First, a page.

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2017 CleanTechnica Car of the Year Award — and the winner is… was originally published on CleanTechnica.
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Shortlisted last year for an Oscar nomination for Best Documentary, the critically acclaimed Chasing Ice was by far the most existentially devastating documentary of 2012. But its viscerally emotional vistas and Manhattan-sized collapses were passed over by the Academy this year in favor of five other films, none of which have to do with what Chasing Ice director Jeff Orlowski told me was “the most important issue we’re ever going to have to deal with as a civilization.”
“A nomination would be an incredible longshot,” Orlowski told me by phone as 2012 came to a close. “But our hope is that it would bring a lot of significant attention to climate change, because this is the issue of our time.”
Fast forward a few months later, and you’ll find an Academy more captivated by documentaries about intractable, important conflicts. But in the planetary big picture, they are dwarfed by the exponential ravages of global warming dramatically shown in Chasing Ice, which documents National Geographic photographer James Balog’s Extreme Ice Survey, whose embedded time-lapse cameras visualized astounding Arctic ice loss for the world to see. In formal cinematic terms, it easily competes with the films that leapt off the shortlist and into the Oscars proper.
In terms of bringing invaluable awareness and mobilization — to say nothing of apocalyptic entertainment — to an American public and government waking way too slowly to the mammoth environmental challenge of our time, Chasing Ice remains peerless. After all, it was only a few years ago that both the Academy and attending talent gushed over Best Documentary winner An Inconvenient Truth, whose charismatic lead Al Gore argued during an acceptance speech with director Davis Guggenheim that, “We need to solve the climate crisis. It’s not a political issue; it’s a moral issue.”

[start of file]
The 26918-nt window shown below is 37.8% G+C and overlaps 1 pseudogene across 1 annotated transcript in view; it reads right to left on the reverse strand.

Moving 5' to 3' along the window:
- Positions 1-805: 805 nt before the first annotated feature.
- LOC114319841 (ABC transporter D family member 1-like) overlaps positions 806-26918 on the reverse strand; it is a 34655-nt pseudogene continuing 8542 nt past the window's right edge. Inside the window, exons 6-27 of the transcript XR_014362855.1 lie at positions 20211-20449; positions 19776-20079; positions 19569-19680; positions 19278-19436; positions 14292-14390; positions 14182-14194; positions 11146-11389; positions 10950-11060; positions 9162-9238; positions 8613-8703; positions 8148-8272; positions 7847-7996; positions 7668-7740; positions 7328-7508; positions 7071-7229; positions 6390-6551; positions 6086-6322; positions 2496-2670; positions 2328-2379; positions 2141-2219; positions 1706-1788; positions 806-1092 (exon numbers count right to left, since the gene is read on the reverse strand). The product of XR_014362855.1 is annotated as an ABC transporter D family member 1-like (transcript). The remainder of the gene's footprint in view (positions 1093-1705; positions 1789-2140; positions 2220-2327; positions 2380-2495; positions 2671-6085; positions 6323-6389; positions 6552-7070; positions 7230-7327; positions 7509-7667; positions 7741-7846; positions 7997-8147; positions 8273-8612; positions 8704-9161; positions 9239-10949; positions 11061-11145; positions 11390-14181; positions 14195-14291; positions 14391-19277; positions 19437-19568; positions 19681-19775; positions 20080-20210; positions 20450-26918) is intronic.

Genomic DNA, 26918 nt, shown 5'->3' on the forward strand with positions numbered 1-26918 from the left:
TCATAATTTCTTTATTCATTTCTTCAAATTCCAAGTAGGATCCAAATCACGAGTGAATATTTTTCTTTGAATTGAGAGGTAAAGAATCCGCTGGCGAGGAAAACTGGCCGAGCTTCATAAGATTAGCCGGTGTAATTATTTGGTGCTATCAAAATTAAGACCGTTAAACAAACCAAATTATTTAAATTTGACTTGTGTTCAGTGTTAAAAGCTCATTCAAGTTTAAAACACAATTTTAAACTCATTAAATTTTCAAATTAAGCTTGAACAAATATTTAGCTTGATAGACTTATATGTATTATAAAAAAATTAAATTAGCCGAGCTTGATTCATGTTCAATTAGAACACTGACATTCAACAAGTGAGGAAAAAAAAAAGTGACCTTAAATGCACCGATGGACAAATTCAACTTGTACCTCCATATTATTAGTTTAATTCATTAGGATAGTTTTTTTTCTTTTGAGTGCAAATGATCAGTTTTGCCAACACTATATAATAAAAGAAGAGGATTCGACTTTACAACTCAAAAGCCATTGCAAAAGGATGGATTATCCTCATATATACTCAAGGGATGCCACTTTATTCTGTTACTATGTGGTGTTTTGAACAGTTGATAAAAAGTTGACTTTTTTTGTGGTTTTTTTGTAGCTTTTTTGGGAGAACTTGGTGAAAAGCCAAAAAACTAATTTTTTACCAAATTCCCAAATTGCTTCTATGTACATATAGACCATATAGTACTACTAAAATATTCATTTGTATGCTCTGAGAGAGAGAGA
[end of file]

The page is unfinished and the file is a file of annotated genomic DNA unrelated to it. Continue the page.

The moral and political weight of Chasing Ice was apparent even to followers of climate change deniers like Fox News. In last year’s viral YouTube clip “Chasing Ice, Changing Lives,” one shaken Bill O’Reilly viewer vocally and vigorously changed her mind on global warming. “That’s what we’re seeing on a daily basis,” Orlowski added. “People come to us and tell us the film changed their lives.”
But don’t call the Academy’s oversight of the deserving Chasing Ice an Oscar snub, as Monty Python grad Eric Idle recently reminded me over Twitter. The film secured an Original Song nomination for “Before My Time,” from composer J. Ralph, who also created the documentary’s haunting score. One of only three documentary songs ever nominated — including An Inconvenient Truth’s “I Need to Wake Up,” which won Melissa Etheridge an Oscar for Original Song — the visibility of “Before My Time” was perhaps enhanced by accompaniment from acclaimed violinist Joshua Bell and vocalist Scarlett Johansson, whom you may have heard of.